3. System for adding sulfur to a fuel cell stack system for improved fuel cell stability

    DOE Patents [OSTI]

    Mukerjee, Subhasish; Haltiner, Jr., Karl J; Weissman, Jeffrey G

    2013-08-13T23:59:59.000Z

    A system for adding sulfur to a reformate stream feeding a fuel cell stack, having a sulfur source for providing sulfur to the reformate stream and a metering device in fluid connection with the sulfur source and the reformate stream. The metering device injects sulfur from the sulfur source to the reformate stream at a predetermined rate, thereby providing a conditioned reformate stream to the fuel cell stack. The system provides a conditioned reformate stream having a predetermined sulfur concentration that gives an acceptable balance of minimal drop in initial power with the desired maximum stability of operation over prolonged periods for the fuel cell stack.

  4. Abatement of Air Pollution: Control of Sulfur Compound Emissions (Connecticut)

    Broader source: Energy.gov [DOE]

    These regulations set limits on the sulfur content of allowable fuels (1.0% by weight, dry basis) for combustion, as well as for the heat input of any fuel burning equipment (250,000 Btu/hour)....

  5. Sulfurized olefin lubricant additives and compositions containing same

    SciTech Connect (OSTI)

    Braid, M.

    1980-03-25T23:59:59.000Z

    Lubricant additives having substantially improved extreme pressure characteristics are provided by modifying certain sulfurized olefins by reacting said olefins with a cyclic polydisulfide under controlled reaction conditions and at a temperature of at least about 130/sup 0/ C.

  6. aqueous organic sulfur: Topics by E-print Network

    Broader source: All U.S. Department of Energy (DOE) Office Webpages (Extended Search)

    Kaufman, Alan Jay 352 Using ISC & GIS to predict sulfur deposition from coal-fired power plants Texas A&M University - TxSpace Summary: positioning system was also used...

  7. adenylation sulfur transfer: Topics by E-print Network

    Broader source: All U.S. Department of Energy (DOE) Office Webpages (Extended Search)

    Chatterjee, A. 264 SO2 impacts on forage and soil sulfur concentrations near coal-fired power plants Texas A&M University - TxSpace Summary: The goal of this research was to...

  8. Physiology of multiple sulfur isotope fractionation during microbial sulfate reduction

    E-Print Network [OSTI]

    Sim, Min Sub

    2012-01-01T23:59:59.000Z

    Microbial sulfate reduction (MSR) utilizes sulfate as an electron acceptor and produces sulfide that is depleted in heavy isotopes of sulfur relative to starting sulfate. The fractionation of S-isotopes is commonly used ...

  9. Hydrogen and Sulfur Production from Hydrogen Sulfide Wastes

    E-Print Network [OSTI]

    Harkness, J.; Doctor, R. D.

    A new hydrogen sulfide waste-treatment process that uses microwave plasma-chemical technology is currently under development in the Soviet Union and in the United States. Whereas the present waste treatment process only recovers sulfur at best...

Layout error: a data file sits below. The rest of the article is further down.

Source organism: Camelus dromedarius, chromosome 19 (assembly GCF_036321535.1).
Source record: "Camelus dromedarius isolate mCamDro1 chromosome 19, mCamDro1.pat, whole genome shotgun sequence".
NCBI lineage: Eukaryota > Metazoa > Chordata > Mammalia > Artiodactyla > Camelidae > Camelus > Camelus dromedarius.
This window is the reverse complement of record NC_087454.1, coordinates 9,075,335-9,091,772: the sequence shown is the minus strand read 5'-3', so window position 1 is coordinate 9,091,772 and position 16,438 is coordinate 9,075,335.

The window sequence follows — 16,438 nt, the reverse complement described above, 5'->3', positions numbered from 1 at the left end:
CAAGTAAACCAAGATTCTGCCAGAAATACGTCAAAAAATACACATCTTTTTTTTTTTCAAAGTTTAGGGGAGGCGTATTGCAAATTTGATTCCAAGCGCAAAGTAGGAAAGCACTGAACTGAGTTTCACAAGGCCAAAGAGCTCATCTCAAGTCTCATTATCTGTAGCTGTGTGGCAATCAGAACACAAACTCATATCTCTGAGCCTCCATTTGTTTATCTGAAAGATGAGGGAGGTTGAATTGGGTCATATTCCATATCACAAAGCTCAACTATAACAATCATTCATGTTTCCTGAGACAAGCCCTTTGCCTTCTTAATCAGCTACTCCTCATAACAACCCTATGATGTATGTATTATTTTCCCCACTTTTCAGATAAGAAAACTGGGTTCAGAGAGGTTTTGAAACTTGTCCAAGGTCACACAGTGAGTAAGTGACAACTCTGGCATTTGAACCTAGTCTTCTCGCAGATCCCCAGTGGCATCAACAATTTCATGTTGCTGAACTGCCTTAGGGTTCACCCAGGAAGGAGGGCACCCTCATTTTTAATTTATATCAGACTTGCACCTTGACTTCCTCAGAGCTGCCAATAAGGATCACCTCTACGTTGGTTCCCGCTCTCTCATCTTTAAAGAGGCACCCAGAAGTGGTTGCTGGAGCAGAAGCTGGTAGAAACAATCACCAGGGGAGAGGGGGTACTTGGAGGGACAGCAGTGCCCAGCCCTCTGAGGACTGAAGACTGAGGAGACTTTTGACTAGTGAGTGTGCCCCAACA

10. Novel Sulfur-Tolerant Anodes for Solid Oxide Fuel Cells

    SciTech Connect (OSTI)

    Lei Yang; Meilin Liu

    2008-12-31T23:59:59.000Z

    One of the unique advantages of SOFCs over other types of fuel cells is the potential for direct utilization of hydrocarbon fuels (it may involve internal reforming). Unfortunately, most hydrocarbon fuels contain sulfur, which would dramatically degrade SOFC performance at parts-per-million (ppm) levels. Low concentration of sulfur (ppm or below) is difficult to remove efficiently and cost-effectively. Therefore, knowing the exact poisoning process for state-of-the-art anode-supported SOFCs with Ni-YSZ cermet anodes, understanding the detailed anode poisoning mechanism, and developing new sulfur-tolerant anodes are essential to the promotion of SOFCs that run on hydrocarbon fuels. The effect of cell operating conditions (including temperature, H{sub 2}S concentration, cell voltage/current density, etc.) on sulfur poisoning and recovery of nickel-based anode in SOFCs was investigated. It was found that sulfur poisoning is more severe at lower temperature, higher H{sub 2}S concentration or lower cell current density (higher cell voltage). In-situ Raman spectroscopy identified the nickel sulfide formation process on the surface of a Ni-YSZ electrode and the corresponding morphology change as the sample was cooled in H{sub 2}S-containing fuel. Quantum chemical calculations predicted a new S-Ni phase diagram with a region of sulfur adsorption on Ni surfaces, corresponding to sulfur poisoning of Ni-YSZ anodes under typical SOFC operating conditions. Further, quantum chemical calculations were used to predict the adsorption energy and bond length for sulfur and hydrogen atoms on various metal surfaces. Surface modification of Ni-YSZ anode by thin Nb{sub 2}O{sub 5} coating was utilized to enhance the sulfur tolerance. A multi-cell testing system was designed and constructed which is capable of simultaneously performing electrochemical tests of 12 button cells in fuels with four different concentrations of H{sub 2}S. Through systematical study of state-of-the-art anode-supported SOFC button cells, it is seen that the long-term sulfur poisoning behavior of those cells indicate that there might be a second-stage slower degradation due to sulfur poisoning, which would last for a thousand hour or even longer. However, when using G-18 sealant from PNNL, the 2nd stage poisoning was effectively prohibited.